What's even more amazing is that, two or three sequels in, the series' big bad (and horror icon) Jigsaw (Tobin Bell) died. Which means that the sequels, instead of using the original conceit as a jumping off point for broad reinventions, have become contraptions in and of themselves: struggling, often painfully, to weave a labyrinthine path back to the core idea of the series. Mostly this involves lots of things that make absolutely no sense and leave everyone involved confused and bewildered.
"Saw 3D," which once carried the subtitle "The Traps Come Alive," a tag that seemed to lead in a supernatural element being added to the series, with the bloody booby traps actually becoming anthropomorphic characters (no such luck folks), is just another slice of the "Saw" pie. And no matter how many ads you see promising this as the last entry in the franchise, the door is left wide-fucking-open for Jigsaw and his incredibly handy minions to return for another 'round in the impossibly elaborate torture chamber.
The film opens with a fairly clever sequence that is sort of enjoyable even in the face of its bold misogyny, with two young men tied up to a trap with a saw in between them. Above them hangs the woman who has claimed fidelity to each of them. The men have a decision to make: they can either let the saw cut themselves, or they can leave it to saw the lying wench in half (you can kind of guess where this goes, and in what direction the three-dimensional guts fly at the audience). It's in this sequence, though, that you realize how humorless the series is and how, with its skewered view of morality (which is really just a tepid retreat of Kevin Spacey's unnamed serial killer in "Se7en"), how utterly silly its seriousness is.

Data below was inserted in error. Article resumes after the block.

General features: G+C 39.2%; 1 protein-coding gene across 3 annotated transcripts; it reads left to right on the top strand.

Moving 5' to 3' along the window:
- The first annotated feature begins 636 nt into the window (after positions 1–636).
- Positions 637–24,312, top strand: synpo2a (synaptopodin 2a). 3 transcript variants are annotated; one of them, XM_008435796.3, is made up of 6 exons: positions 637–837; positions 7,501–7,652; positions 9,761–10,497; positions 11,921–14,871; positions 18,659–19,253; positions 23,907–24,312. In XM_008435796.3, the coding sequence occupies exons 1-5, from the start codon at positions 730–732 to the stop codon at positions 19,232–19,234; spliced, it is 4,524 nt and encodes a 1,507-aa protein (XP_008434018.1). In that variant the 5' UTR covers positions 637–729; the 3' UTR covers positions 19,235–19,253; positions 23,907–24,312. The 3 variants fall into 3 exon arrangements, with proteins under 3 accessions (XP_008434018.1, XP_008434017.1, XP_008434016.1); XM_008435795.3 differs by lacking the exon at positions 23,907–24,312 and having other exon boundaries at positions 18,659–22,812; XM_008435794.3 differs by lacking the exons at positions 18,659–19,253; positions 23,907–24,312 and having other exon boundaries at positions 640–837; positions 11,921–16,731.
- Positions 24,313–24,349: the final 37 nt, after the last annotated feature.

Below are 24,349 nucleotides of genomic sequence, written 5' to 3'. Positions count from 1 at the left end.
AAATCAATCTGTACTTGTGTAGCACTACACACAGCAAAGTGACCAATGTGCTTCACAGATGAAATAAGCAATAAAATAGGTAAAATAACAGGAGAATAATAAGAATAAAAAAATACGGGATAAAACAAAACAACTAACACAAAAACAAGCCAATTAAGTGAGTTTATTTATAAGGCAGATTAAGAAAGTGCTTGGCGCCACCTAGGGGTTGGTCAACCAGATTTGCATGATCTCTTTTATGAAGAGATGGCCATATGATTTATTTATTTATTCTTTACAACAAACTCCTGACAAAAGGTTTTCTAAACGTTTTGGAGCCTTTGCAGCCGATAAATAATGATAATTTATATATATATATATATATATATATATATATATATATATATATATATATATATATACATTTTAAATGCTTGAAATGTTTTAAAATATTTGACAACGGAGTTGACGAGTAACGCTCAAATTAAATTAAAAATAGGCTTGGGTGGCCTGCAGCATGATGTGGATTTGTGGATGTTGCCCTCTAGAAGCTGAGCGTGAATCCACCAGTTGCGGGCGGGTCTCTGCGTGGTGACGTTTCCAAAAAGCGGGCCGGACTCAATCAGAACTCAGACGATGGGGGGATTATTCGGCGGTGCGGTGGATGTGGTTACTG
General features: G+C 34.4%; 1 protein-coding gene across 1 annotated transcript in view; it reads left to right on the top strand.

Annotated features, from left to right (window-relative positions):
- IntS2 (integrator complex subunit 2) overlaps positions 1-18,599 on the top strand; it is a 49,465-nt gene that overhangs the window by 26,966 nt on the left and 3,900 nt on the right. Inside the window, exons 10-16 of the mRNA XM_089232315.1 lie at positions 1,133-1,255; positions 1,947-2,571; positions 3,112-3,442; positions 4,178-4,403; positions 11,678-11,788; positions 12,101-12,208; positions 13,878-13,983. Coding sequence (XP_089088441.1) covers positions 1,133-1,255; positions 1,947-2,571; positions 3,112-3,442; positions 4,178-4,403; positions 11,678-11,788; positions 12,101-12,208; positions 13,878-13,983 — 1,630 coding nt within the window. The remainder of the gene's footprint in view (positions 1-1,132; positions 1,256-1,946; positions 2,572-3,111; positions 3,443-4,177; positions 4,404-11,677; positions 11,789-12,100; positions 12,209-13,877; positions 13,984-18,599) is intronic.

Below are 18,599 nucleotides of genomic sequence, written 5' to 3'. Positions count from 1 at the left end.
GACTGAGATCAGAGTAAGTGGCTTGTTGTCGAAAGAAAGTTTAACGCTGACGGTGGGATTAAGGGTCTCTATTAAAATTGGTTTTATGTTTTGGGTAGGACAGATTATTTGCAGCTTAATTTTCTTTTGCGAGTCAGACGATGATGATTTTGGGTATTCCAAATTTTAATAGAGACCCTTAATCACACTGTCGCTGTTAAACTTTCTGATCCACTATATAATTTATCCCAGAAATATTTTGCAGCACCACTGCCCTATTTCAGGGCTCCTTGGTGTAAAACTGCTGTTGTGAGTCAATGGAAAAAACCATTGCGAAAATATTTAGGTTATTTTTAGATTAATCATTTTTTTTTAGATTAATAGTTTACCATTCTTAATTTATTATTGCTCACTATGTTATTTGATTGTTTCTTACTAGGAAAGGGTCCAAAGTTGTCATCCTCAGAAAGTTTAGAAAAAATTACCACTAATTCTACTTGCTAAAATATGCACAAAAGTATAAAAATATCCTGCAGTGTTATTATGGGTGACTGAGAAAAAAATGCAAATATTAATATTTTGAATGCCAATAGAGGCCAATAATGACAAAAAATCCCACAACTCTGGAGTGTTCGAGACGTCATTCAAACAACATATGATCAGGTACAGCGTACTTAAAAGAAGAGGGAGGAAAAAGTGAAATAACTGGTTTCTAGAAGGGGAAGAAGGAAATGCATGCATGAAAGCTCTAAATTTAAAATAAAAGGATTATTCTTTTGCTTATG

This is a film, and a film series, when we're supposed to feel something (what, exactly, is left ambiguous) when a white supremacist is glued to a chair and forced to watch his goose-stepping buddies get vivisected in various ways, but whose amateurish film-making (slack direction, cheap-ass production design) leaves everything feeling weightless and inconsequential.
The rest of the movie is a mundane series of these grisly set pieces, most of them centered around a survivor of one of Jigsaw's attacks, Bobby Dagen (Sean Patrick Flannery, who is aging terribly), who has gone on to write a best selling book about his ordeal. But here's the thing! He lied about being one of Jigsaw's captors, and so the rest of the movie he's put to the test of actually being in those situations, many of them involving those in his inner circle (his girlfriend, publicist, etc.) Whatever cleverness might have been wrung out of this idea is lost amidst an incomprehensible jumble of plot points, many of them including Jigsaw's widow (Betsy Russell) and Jigsaw's escaped psycho accomplice (Costas Mandylor). If you're looking at the cast and thinking "Who the hell is that?" well, you're not alone: these actors are awful and only add to the overwhelming phoniness of the enterprise.
Oh, and that added dimension of terror? Totally lame. You'd think, with a name like "Saw 3D," you'd get a non-stop murder marathon. Instead, whole swaths of the movie take place in poorly lit hallways and in drab police stations. (Seriously, you've seen high school productions of "Bye Bye Birdie" with more impressive sets than this.) Rarely, if ever, does the red stuff fly out at you, and the overall effect is cheap and stagy. Unlike this past summer's "Piranha 3D," which used the three-dimensional space in knowing, inventive, and fun ways, "Saw 3D" is the tired old set of tricks. Only this time, you have to watch them while wearing silly glasses. [F]